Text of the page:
Excess E&O Insurer Must Reimburse Defense Expenses Pending Resolution of Insured’s Coverage Dispute with Primary D&O Insurer
The United States District Court for the District of Kansas, applying Kansas law, has held that an excess E&O insurer was required to advance defense costs where coverage under a potentially responsive D&O policy had not yet been resolved and no other coverage was available. Bedivere Ins. Co. v. Blue Cross & Blue Shield of Kansas, Inc., 2019 WL 5819612 (D. Kan. Sept. 30, 2020).
The insured sought E&O and D&O coverage after it was sued in several antitrust class actions. The primary E&O carrier acknowledged coverage and ultimately exhausted its policy. The primary D&O carrier denied coverage, and the insured sued to establish coverage under the D&O policy.
The excess E&O carrier sought a declaratory judgment that the excess E&O policy was not triggered until the primary D&O policy was exhausted. The excess E&O policy stated that it would “not have any obligation to make any payment hereunder unless and until the full amount of the applicable limit of liability of the Underlying Insurance has been paid by the issuer(s) of the Underlying Insurance.” In addition, the primary E&O policy, to which the excess E&O policy followed form, stated that it “shall be excess of and shall not contribute with. . . any other insurance. . . (whether collectible or not)[.]”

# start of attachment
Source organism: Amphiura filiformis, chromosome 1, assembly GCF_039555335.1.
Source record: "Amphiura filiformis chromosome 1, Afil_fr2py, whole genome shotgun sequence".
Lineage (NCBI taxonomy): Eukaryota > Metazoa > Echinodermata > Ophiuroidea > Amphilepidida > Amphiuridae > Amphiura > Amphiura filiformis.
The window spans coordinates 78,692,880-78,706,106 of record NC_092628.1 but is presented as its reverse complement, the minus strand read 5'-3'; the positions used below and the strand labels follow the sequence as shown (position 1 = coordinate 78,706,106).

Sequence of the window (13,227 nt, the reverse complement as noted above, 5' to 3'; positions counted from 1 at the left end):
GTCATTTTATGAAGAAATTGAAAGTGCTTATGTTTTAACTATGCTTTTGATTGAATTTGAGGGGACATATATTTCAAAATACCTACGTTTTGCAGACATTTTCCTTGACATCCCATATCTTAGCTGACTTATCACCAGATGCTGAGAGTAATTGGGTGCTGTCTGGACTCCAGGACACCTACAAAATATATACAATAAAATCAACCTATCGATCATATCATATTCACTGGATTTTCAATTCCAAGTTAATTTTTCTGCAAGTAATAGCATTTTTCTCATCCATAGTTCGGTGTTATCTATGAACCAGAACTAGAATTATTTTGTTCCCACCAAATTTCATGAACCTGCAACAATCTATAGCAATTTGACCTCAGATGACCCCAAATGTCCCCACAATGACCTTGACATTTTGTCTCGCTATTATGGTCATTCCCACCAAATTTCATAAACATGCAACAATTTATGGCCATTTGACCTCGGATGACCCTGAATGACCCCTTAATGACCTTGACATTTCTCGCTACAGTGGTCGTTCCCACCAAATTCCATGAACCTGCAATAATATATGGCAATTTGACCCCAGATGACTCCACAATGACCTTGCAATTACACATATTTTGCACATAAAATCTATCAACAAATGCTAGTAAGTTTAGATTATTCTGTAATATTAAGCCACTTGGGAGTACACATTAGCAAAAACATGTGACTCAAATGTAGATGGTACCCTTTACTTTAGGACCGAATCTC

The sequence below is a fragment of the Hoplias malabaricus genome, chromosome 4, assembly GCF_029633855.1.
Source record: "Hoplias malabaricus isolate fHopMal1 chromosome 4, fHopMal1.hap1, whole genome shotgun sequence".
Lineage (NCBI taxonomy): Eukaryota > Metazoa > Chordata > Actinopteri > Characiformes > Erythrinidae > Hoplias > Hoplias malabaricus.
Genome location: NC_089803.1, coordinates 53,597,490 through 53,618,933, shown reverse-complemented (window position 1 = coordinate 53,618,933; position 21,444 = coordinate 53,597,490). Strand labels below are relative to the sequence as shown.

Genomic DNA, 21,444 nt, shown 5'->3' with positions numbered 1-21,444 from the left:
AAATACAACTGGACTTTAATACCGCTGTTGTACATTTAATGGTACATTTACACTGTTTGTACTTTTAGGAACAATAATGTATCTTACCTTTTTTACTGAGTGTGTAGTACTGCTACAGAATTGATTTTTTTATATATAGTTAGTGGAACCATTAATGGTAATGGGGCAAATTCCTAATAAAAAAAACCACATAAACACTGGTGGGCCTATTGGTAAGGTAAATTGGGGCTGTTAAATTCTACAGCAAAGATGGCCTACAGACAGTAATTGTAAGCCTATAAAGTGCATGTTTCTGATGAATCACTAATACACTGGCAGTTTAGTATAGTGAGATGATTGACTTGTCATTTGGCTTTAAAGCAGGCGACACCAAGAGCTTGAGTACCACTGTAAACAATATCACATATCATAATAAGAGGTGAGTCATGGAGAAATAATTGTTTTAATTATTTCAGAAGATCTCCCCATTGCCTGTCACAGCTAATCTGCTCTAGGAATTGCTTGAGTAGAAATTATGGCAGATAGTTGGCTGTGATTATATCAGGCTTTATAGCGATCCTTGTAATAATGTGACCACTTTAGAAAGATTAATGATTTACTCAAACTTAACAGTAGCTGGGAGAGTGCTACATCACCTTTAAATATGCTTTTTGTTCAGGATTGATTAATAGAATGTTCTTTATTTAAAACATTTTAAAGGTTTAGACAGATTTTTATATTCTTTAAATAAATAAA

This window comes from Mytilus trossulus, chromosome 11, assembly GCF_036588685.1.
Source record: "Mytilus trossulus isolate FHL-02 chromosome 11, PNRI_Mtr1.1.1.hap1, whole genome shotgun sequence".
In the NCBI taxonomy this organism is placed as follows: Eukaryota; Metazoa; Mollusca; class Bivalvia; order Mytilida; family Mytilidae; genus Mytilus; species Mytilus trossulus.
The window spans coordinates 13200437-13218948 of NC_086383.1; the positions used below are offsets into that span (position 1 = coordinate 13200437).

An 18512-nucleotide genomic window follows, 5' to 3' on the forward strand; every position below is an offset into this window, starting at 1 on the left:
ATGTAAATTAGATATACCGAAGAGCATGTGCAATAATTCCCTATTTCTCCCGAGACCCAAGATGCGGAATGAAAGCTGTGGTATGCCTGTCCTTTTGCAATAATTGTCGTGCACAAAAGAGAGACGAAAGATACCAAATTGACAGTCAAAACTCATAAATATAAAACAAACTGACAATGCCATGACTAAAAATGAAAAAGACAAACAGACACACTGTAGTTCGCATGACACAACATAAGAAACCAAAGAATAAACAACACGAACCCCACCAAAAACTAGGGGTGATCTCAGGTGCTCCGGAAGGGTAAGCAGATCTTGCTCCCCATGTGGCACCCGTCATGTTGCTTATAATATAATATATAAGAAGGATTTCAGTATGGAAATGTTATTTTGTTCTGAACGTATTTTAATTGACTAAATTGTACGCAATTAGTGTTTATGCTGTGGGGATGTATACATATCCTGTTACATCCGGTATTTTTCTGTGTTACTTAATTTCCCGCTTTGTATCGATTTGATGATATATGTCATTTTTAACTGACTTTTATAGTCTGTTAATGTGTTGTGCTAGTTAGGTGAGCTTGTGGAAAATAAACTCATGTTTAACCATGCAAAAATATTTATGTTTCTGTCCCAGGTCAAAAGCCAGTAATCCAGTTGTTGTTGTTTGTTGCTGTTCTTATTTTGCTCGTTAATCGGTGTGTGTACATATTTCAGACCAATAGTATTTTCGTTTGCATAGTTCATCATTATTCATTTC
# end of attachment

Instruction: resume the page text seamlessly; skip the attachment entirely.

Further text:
The insured and the primary D&O carrier filed motions to dismiss, which the court denied. The Executive Summary’s coverage of the court’s prior ruling can be found here. On reconsideration, the court modified its opinion to hold that the excess E&O carrier would need to advance defense costs, subject to its subrogation rights against the D&O carrier. The court explained that “while other insurance clauses often are used to apportion liability among insurers, they generally have ‘no bearing upon insurance companies’ respective obligations to the policyholder.’” The court held that the “whether collectible or not” language in the E&O policies’ other insurance clause was ambiguous, as it could have referred to the other insurer’s insolvency rather than denial of coverage. The court reasoned that the insured should not be worse off for having both E&O and D&O coverage and leaving the insured “without coverage while the existence of other insurance is disputed” would “impose a manifest injustice.”